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Bleuette has a fully jointed composition body. She was 27 cm (10" 5/8) tall until 1933, then 29 cm (11" 3/8) until production ended in 1960. She had a bisque head until World War II, then a composition head until 1958 when a hard plastic body and head were used for the last two years of production. The magazine came out weekly and included patterns for the doll. More than 1,060 patterns were published over the 55 years Bleuette was available.
The first Bleuette dolls are known as "Premiere Bleuette", and were given free to those who had placed an order for a year's subscription to La Semaine de Suzette before its first publication in February 1905, and were available only until one month after the first issue. 20,000 Jumeau dolls were ordered from the Société Française de Fabrication de Bébés et Jouets (SFBJ) for the initial advertisement, but 60,000 subscriptions were received, and this first supply of dolls were gone before the first issue was even released.
Over the years the doll was given a younger sister, Benjamine, in 1926, which was on the market only a short time, then a baby brother, Bambino, in 1928. An older sister, Rosette, was her companion in her last years between 1955 and 1960.
The doll is popular with modern doll collectors for its size and the vast assortment of patterns available spanning 55 years of fashion trends. During the first world war, there were Red Cross nurses outfits, Tipperary outfits, aviator outfits, automotive outfits, skating and ski outfits. Many designers over the years contributed to the design of the Bleuette doll's wardrobe. Jeanne Lanvin was especially noted as a contributor. Well-known artists drew the illustrations for the catalogues, and they are collected today. Noted are Manon Iessel and Maggie Salcedo. Joseph Pinchon drew the comical Bécassine which was turned into a companion doll for Bleuette. La Semaine de Suzette also included patterns for an assortment of furniture that could be made from cardboard. Furniture was available for the doll through the offices of the publisher. Also available at the offices were a repair shop for broken dolls as well as new heads and wigs.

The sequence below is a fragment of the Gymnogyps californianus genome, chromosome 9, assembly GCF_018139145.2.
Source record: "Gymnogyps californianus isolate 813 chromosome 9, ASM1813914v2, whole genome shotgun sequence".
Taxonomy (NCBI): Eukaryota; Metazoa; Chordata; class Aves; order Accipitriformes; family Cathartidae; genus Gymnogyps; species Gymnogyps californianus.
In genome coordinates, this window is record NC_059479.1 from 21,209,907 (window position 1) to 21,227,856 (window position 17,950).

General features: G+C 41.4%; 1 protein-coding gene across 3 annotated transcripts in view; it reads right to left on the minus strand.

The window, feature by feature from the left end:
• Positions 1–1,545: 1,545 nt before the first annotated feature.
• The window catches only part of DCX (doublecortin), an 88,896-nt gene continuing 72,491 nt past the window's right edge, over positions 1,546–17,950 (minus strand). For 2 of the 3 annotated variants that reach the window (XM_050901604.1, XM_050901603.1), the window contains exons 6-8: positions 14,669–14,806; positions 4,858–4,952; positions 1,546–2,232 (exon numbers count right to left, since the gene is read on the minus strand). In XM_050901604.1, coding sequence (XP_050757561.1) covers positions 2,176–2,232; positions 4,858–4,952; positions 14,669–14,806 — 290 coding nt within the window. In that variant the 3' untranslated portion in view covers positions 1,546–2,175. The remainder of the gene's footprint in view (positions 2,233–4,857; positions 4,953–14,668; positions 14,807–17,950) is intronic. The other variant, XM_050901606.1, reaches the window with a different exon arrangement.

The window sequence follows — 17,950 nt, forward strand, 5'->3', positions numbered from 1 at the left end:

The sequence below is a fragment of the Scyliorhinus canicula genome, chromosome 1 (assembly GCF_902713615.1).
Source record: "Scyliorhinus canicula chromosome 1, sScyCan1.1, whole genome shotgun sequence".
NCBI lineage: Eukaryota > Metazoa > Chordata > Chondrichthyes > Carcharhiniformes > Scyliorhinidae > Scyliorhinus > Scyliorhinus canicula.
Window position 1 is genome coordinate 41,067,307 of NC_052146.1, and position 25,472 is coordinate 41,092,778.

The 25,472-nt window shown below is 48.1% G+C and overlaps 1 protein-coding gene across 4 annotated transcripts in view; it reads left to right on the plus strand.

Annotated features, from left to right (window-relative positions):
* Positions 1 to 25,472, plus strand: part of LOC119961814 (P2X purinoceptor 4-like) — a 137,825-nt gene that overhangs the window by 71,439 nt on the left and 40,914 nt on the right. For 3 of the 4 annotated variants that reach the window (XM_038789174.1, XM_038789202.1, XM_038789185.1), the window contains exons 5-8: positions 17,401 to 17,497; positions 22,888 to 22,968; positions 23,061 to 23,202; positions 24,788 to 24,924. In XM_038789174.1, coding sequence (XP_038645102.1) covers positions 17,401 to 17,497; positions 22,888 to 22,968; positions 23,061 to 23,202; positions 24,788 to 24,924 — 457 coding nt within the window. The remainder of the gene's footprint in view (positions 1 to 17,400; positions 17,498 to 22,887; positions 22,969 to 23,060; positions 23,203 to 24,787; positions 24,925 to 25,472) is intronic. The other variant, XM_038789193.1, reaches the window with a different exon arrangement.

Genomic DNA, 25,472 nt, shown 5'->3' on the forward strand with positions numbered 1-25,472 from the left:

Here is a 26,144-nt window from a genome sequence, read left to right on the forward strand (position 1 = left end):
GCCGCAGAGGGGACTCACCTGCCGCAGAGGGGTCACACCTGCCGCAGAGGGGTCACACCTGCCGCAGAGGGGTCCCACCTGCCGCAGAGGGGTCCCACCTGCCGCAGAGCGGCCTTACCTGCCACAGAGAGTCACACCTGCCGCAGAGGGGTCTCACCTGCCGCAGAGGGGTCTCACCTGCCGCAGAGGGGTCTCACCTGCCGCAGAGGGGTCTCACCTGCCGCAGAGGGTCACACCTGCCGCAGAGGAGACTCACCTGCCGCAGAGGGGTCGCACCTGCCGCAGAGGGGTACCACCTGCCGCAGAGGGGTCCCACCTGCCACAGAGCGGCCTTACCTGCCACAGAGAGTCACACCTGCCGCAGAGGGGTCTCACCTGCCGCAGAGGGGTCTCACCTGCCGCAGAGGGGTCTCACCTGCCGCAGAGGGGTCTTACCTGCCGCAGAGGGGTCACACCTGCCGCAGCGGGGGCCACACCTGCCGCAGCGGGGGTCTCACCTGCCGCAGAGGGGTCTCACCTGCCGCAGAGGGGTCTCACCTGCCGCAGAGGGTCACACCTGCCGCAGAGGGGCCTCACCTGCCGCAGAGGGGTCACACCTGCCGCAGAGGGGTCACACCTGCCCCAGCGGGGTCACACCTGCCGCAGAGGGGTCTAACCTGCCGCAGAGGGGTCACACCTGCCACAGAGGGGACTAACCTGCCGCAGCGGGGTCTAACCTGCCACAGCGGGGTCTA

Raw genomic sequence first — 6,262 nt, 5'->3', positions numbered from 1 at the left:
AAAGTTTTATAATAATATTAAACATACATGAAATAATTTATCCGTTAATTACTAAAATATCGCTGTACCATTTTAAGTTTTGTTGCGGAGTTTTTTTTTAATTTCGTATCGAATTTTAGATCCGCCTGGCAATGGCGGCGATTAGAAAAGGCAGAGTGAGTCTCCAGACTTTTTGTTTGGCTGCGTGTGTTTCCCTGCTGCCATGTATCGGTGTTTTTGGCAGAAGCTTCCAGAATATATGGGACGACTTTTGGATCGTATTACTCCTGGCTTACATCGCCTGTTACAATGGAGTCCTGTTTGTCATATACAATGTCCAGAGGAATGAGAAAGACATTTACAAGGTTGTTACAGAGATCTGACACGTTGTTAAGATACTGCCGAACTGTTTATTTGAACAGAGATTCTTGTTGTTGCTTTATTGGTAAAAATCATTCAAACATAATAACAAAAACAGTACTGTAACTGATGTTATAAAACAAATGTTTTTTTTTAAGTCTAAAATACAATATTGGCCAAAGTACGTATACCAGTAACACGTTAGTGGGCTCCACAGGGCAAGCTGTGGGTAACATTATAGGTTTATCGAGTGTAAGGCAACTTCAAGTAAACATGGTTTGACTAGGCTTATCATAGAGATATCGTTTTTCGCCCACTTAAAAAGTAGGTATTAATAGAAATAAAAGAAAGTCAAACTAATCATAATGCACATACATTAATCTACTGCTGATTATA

The publishers of La Semaine de Suzette were devout Catholics and wished to find a way to get the Christian message into French homes. The home arts which young girls learned were intended to teach them to be good mothers and good Christian French wives. There were patterns for bridal dresses and Christening gowns in the magazine, and a Holy Communion dress available through the publishing offices and catalogues.
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